All in all, these are budget trays. Given the choice I'd much rather order a different tray from a maker in the US, but after enquiring about shipping and being quoted 30GBP for the privilege, I'm very glad I found this alternative. With a minimum of work/fuss I've turned that shipping money into a perfectly serviceable tournament tray.

Please get in touch if you have any questions guys, as I really think this is a worthwhile investment, and I'll be recommending these trays to anyone that asks me about them when I take them along to tournaments

Blog Week 2012

There are plenty of things that I need to update the blog with at the moment, so instead of making back to back posts, and spam the IABN etc, I've decided to do a blog entry per day on various topics to get everything covered that I'd like to.

As well as this, I'm going to be spending time this week editing some tags on old posts to make the blog a bit more comprehensive and easier to navigate :)

I'd love to do some kind of give away at the end of this week, as The blog is also coming up to the 3year mark but I'm really not sure if there's enough interest/readers to make this interesting.

If it were to work, I'd have a post at the end of the week, and draw a name from comments on that post to win a base made and painted to requirements by me and sent out. I'd love to be able to do that so let's hope this works out!

I'll be making my first blog week post later on today, so until thank,
thanks for stopping by :)
Lofty

Tuesday, 21 August 2012

Airbrushing: Brush review

As promised, here is the next instalment on my gear write up for a basic airbrushing setup.

As I've mentioned before, I did a lot of leg work before deciding finally on what I purchased.  My brush (BD130k), I decided was the one for me for a couple of reasons.  After watching a video from a youtube channel which I'm an avid fan of - BuyPainted- I picked the basic model described in the video. Mainly as I knew I wasn't going to be outputting pro-painted miniatures straight away, and decided it was best to learn with a basic brush, and upgrade later if I decided I was going to stick with airbrushing.  The real deal closer on this brush however, is the spare parts.  It comes with three needle/nozzle combinations, which I thought for the price, and for a starter was really great to be able to have the choice/adaptability whilst learning.  It also comes with an air hose, which some brushes don't leaving unsuspecting hobbyists needing to make another order for the kit to be usable.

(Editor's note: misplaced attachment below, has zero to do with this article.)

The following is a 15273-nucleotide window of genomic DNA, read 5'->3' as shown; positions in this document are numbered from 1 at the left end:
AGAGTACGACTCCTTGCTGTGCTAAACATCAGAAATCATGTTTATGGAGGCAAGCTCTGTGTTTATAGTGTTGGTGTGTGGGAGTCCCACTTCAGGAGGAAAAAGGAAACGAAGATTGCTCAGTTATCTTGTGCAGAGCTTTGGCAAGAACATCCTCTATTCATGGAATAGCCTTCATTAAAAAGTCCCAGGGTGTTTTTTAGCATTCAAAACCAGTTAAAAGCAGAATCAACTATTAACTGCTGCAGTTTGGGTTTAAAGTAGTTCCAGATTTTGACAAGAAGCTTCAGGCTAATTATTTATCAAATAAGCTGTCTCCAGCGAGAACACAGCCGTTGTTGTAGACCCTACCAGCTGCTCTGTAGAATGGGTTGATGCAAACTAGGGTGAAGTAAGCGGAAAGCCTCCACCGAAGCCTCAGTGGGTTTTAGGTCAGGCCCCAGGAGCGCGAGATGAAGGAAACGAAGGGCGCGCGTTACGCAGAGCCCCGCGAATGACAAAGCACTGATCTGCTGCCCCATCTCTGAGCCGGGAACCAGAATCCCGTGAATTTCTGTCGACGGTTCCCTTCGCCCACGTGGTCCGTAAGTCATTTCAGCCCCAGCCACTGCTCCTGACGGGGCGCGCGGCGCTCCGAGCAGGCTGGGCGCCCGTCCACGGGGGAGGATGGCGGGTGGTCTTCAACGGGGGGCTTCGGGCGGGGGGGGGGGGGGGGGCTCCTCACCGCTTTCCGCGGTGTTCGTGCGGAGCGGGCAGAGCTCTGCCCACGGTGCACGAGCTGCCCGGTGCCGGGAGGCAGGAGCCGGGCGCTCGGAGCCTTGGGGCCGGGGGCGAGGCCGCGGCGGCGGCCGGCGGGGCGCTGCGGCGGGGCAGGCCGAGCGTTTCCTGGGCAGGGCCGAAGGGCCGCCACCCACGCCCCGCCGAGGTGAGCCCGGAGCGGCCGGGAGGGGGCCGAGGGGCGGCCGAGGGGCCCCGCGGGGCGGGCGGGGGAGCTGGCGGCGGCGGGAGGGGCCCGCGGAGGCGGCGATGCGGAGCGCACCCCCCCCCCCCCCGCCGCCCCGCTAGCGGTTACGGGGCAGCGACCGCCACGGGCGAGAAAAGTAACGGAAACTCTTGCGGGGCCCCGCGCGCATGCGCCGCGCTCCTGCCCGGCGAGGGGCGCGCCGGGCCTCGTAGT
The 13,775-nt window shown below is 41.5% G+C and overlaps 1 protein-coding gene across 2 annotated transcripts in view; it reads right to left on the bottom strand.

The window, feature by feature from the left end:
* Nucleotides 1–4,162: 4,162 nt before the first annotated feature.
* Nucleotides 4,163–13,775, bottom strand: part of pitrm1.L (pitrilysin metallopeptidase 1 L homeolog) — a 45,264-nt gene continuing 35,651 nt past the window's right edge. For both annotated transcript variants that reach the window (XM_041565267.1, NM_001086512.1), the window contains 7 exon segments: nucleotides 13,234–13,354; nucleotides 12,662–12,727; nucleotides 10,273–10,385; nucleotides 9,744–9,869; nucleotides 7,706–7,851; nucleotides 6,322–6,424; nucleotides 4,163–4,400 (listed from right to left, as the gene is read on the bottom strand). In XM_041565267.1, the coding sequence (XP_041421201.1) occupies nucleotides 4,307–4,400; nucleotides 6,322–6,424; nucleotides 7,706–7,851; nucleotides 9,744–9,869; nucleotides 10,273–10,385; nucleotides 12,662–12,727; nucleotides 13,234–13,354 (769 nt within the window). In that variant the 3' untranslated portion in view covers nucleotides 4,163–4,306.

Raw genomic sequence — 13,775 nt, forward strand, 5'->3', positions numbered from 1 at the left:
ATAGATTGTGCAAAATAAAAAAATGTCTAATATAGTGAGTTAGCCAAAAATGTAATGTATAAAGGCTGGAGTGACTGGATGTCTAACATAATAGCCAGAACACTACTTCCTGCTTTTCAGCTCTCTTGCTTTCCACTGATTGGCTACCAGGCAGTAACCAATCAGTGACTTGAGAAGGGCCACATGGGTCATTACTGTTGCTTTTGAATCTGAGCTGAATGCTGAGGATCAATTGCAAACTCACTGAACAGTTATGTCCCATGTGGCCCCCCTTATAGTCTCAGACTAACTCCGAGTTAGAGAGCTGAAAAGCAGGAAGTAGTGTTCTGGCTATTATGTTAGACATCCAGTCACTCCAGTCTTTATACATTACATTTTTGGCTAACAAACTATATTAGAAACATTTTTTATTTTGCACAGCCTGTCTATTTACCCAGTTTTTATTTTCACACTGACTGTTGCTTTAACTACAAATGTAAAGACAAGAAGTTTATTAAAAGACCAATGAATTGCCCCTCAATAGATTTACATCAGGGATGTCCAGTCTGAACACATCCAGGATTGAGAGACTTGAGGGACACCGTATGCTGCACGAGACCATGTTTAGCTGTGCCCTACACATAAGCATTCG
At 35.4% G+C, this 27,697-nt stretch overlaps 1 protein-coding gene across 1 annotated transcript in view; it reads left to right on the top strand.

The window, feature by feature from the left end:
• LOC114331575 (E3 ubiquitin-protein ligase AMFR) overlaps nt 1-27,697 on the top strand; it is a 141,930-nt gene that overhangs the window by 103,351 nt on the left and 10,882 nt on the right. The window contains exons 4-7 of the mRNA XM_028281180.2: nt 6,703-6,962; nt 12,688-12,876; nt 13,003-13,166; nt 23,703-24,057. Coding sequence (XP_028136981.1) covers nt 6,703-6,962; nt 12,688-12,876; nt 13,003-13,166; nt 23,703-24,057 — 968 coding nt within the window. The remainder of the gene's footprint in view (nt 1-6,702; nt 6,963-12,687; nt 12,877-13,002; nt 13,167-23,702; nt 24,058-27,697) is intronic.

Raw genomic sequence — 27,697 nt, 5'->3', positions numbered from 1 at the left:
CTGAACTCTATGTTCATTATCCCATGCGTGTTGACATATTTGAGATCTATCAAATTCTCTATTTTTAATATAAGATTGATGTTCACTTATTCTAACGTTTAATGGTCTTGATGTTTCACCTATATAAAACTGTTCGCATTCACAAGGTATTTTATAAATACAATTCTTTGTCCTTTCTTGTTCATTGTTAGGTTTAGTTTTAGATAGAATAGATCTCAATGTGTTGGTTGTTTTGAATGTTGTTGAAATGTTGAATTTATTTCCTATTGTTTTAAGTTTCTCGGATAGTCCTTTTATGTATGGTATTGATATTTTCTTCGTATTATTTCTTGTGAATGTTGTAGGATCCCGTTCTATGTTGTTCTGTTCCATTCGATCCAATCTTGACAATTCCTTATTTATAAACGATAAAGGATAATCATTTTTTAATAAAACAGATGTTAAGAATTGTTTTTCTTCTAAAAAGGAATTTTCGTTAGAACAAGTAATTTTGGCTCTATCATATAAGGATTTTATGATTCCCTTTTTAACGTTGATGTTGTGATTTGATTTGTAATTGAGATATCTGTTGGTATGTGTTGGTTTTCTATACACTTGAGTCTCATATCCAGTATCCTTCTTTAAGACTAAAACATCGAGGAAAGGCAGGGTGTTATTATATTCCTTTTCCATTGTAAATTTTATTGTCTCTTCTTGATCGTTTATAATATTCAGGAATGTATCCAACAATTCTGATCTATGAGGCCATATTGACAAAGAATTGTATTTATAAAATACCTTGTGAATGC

The only real issue I've experienced so far is minor, so I won't break down different aspects of the brush as I did with the compressor.  When disassembling the brush for a first clean, I was a little too thorough, and removed part of the trigger guide which is exceptionally tricky to get back in.  This is all shown in the hardware diagram which comes with the brush, so it was easy to find out where it when, but my big hands versus the small piece in it's small location made for a bit of a nightmare!

As I said above, I've really not had many issues at all with the brush, it's a solid piece of hardware, so instead, I'll go through some essentials associated with the brush specifically.

Cleaning - There are two aspects to this, the first of which is cleaning the reservoir between paints.  This involves simply pouring out any excess paint into the cleaning pot, and cranking the psi to around 50 to blow through one cupful of clean water, and at least one cupful of windowlene, using an old brush to remove any dried paint as necessary.
The second aspect is a full clean.  In order to do this after a session, I run through the steps above, and unscrew the back of the brush, as well as the needle holder (sorry I'm not sure what it's called, but it controls how far the needle moves when the lever is pulled back) and pulling the needle out.
Be careful doing this, as the point of the needle is of course very fine, an d any bends/damage can render it useless.  I use methylated spirits to wipe any dried paint etc off the needle, as well as off the outside of the airbrush where I've spilled anything.  The nozzle also needs to be treated in this way in order to help prevent blockages.